Hand Drawing Tutorial #14: Creating a Custom Grid as You Draw

June 12th, 2011

Hand Tutorial 14 Final Drawing


Artists often use grids to help them draw.  A common example is when an artist is re-drawing a small sketch they’ve completed onto a larger canvas or onto a wall for a mural.

Albrecht Durer's grid. A physical grid made of wood and wires is placed between the artist and the subject he's drawing. He's sketched a corresponding grid on his paper. The vertical instrument in front of his nose is a guide to keep his head in the same position each time he looks through the wire grid, so he always sees the identical view through each grid square.

Grids are so helpful that historically, people have rigged up ways of applying physical grids to the real world when drawing from life.  See the picture to the right for Albrecht Durer’s set-up.  Betty Edwards says dozens of versions of such devices have been recorded in the US Patent Office (New Drawing on the Right Side of the Brain, p. 100).

Why are grids so helpful in drawing?

As I’ve said in previous tutorials: it’s always easier to draw a small, simple shape than to draw a large complex one.  Artists use grids to chop up complex images into small bits that are easier to draw.

In earlier tutorials, I’ve used the concepts of constructing a jigsaw puzzle and seeing with the “right brain” to help you “chop up” your drawing into little easily-drawn pieces,

I haven’t yet talked much about the fact that, while constructing the “jigsaw puzzle,” in my mind’s eye, I’m applying an imaginary grid to help me draw the pieces in their proper places, sizes, and shapes.  More accurately, I’m imagining bits of a grid only where and when I need them.

What is a “custom grid?”

What do I mean by drawing “a grid where and when I need” it?   I mean that each time I’m about to draw a new line in my sketch, I run my eye over other lines I’ve drawn, to see which might end or begin at the same level as the bit I’m about to draw, and so serve as a compass to guide me.  I look to see whether the hand-part I’m about to draw is, for example, at the same level as the middle of the joint on the finger I’ve just drawn.  Or which previous hand-part is directly above or beneath the bit I’m sketching next.

In my drawing for this tutorial, I’ve actually sketched many of the lines I usually just envision in my mind.  You’ll see that this technique helps me build up an imaginary web of lines and reference points that enable me to pinpoint where each new line of the hand should be drawn.  I don’t put a wire grid between me and my hand, nor do I pencil an entire grid on my paper.  But the effect is close to the same.  I’m imagining the pieces of a grid that I need at any given moment.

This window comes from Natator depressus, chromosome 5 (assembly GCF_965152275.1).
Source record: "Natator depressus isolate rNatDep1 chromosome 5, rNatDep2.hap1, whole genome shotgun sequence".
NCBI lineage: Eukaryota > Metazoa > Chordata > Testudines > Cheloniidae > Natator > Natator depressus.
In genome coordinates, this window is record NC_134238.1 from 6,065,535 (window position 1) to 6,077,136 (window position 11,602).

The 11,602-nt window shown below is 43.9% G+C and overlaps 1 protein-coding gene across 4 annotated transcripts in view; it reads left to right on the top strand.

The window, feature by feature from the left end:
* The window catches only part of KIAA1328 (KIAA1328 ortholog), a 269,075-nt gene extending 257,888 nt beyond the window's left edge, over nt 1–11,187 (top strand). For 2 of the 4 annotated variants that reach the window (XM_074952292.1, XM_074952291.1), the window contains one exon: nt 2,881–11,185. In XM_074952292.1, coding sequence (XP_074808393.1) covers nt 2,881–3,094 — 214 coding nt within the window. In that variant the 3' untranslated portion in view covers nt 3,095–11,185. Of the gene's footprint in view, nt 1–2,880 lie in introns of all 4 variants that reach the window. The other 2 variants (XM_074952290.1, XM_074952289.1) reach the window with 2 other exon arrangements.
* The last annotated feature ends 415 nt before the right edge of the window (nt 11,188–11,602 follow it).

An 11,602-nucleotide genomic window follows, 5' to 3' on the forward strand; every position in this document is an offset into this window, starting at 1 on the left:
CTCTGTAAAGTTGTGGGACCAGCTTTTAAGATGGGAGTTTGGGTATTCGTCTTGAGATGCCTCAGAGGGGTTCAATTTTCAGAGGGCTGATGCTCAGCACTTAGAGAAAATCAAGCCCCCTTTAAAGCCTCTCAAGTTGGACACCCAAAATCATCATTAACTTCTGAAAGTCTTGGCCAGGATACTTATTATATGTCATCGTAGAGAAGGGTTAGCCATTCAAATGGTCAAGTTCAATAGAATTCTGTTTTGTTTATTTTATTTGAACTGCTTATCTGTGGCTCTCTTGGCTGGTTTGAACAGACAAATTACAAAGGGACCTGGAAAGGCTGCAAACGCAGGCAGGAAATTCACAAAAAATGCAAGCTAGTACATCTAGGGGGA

The video at the end of this post will demonstrate how I do this.

Tutorial 14 Hand Pose

This is the first tutorial in which we’re drawing our hands from the standpoint of some one facing us, instead of from our own viewpoint.  In my last post, I showed how to take photos to use for these poses if you have to do it entirely on your own.  If you haven’t taken photos that will work for this tutorial – or don’t have some one willing to pose for you – please go back to see how to do this.  Try to replicate roughly the same pose as the one above for your own drawing.

First hand tutorial pose "A Simple Drawing of the Hand"

Since this is the first drawing from “the outside,” I’m using the simplest pose of the group of photos I took in Tutorial 13.  This pose mirrors the simple pose from our own vantage point which began this series of hand tutorials.

Natural subtleties in photos

Interestingly, we’re adding one small complexity in this pose compared to that very first one, in which our hand rested on a table (see right).  All the fingers in the first tutorial relaxed onto the surface of the table, so all were supported in the same plane.

In Pose 14, though, I held my hand in the air as I took a photo.  As a result, my pinky was poised at a different angle than the rest of my fingers.  So I was drawing it from a slightly foreshortened perspective.